Expanding Use of the ProVent Score

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Tuberc Respir Dis. 2019;82(2):173-174
Publication date (electronic) : 2018 March 22
doi : https://doi.org/10.4046/trd.2019.0014
1Division of Pulmonary and Critical Care Medicine, Department of Medicine, Samsung Medical Center, Sungkyunkwan University School of Medicine, Seoul, Korea.
2Department of Critical Care Medicine, Samsung Medical Center, Sungkyunkwan University School of Medicine, Seoul, Korea.
Address for correspondence: Kyeongman Jeon, M.D., Ph.D. Division of Pulmonary and Critical Care Medicine, Department of Medicine, Samsung Medical Center, Sungkyunkwan University School of Medicine, 81 Irwon-ro, Gangnam-gu, Seoul 06351, Korea. Phone: 82-2-3410-3429, Fax: 82-2-3410-6956, kjeon@skku.edu
Received 2019 February 20; Revised 2019 February 27; Accepted 2019 March 04.

Although advances in intensive care have enabled more patients to survive through the acute stage of critical illness, approximately 5%–10% of mechanically ventilated patients experience difficulty in weaning and thus require prolonged mechanical ventilation (PMV), which has been defined as a period of 21 days or more1. PMV is associated with a disproportionate use of medical resources resulting in substantial health care costs as well as high mortality after intensive care2. A recent meta-analysis of 124 studies from 16 different countries worldwide reporting clinical outcomes in PMV further highlights short- and long-term survival information for patients treated with PMV: approximately 30% of the patients requiring PMV did not survive to hospital discharge and over half of the patients died within 1 year3.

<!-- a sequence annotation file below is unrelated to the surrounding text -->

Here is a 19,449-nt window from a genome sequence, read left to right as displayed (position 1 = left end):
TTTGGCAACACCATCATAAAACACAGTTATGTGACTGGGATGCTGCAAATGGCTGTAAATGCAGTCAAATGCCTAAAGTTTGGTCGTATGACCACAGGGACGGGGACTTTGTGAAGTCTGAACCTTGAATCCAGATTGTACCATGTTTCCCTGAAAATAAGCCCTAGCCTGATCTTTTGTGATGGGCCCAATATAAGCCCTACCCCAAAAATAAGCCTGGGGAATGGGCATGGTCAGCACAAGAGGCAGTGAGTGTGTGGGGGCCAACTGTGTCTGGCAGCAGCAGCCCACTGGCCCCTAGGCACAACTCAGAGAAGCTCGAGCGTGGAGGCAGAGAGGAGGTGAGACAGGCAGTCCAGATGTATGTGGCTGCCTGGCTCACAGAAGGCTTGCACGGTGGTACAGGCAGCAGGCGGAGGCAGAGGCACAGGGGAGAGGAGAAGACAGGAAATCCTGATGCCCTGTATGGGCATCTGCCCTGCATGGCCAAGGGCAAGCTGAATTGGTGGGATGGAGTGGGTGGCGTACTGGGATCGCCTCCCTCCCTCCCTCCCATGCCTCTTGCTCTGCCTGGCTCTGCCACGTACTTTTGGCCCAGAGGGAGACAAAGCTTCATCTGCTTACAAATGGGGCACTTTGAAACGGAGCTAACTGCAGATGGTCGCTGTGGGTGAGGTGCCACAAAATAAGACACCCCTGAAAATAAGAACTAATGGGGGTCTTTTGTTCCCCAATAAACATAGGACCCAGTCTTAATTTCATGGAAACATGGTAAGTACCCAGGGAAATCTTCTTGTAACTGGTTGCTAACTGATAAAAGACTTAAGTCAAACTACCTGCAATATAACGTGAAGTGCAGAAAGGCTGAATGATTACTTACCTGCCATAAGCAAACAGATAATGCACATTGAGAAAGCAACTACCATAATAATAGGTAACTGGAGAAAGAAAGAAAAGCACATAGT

For these reasons, the Prolonged Mechanical Ventilation Prognostic Model (ProVent score) was developed and validated to predict 1-year mortality of patients requiring PMV, which is derived by assessing 1 point to each of four readily ascertained variables assessed on day 21 of mechanical ventilation4: need for dialysis, need for vasopressors, age 50 years or older, and platelet count less than 150×109. It has been modified by adding another age group (65 years or older), to which 2 points are assigned, yielding a 6-point score ranging from 0 to 55. These variables are objective and easy to extract so that can be linked within electronic medical records to inform clinical care. This simplicity leads to actual clinical use rather than limited to research application only, to help inform management decisions for patients receiving PMV. To date, this tool has been validated in Korean populations with simple clinical data obtained at 14 and 21 days of mechanical ventilation678.

However, the ProVent score is not perfect for assessing prognosis for the individual patient. Based on the clinical characteristics not included in ProVent, there are clearly unique patients who can reasonably expect to be much better or worse than the model predicts8. Another current limitation of ProVent is its inability to predict outcomes beyond survival that patients and families deeply care about, such as chronic critical illness and related medical resource utilization.

In this issue of Tuberculosis and Respiratory Diseases, Roh et al.9 present additional research looking for the predicted value of ProVent score in medical expenses as well as intensive care unit and hospital mortalities of patients requiring PMV. In a retrospective cohort design among 305 patients received PMV, the authors found that three components of ProVent model, such as age less than 50 years, platelet count, and need for dialysis, were associated with high medical costs. Further extending their exploration of the model, the authors also found that the ProVent score was significantly associated with short-term outcome during hospitalization, consistent with the previous report10. One of the primary weaknesses of the study, as identified by the authors, is that the true total costs of PMV patients would be underestimated because of their common omission of post-discharge care expenses. In addition, other clinical characteristics that are not included in the ProVent could be associated with high medical costs. Nonetheless, the two major findings suggest that the use of ProVent score can be expanded to predict clinical outcomes in patients requiring PMV.


Conflicts of Interest: No potential conflict of interest relevant to this article was reported.


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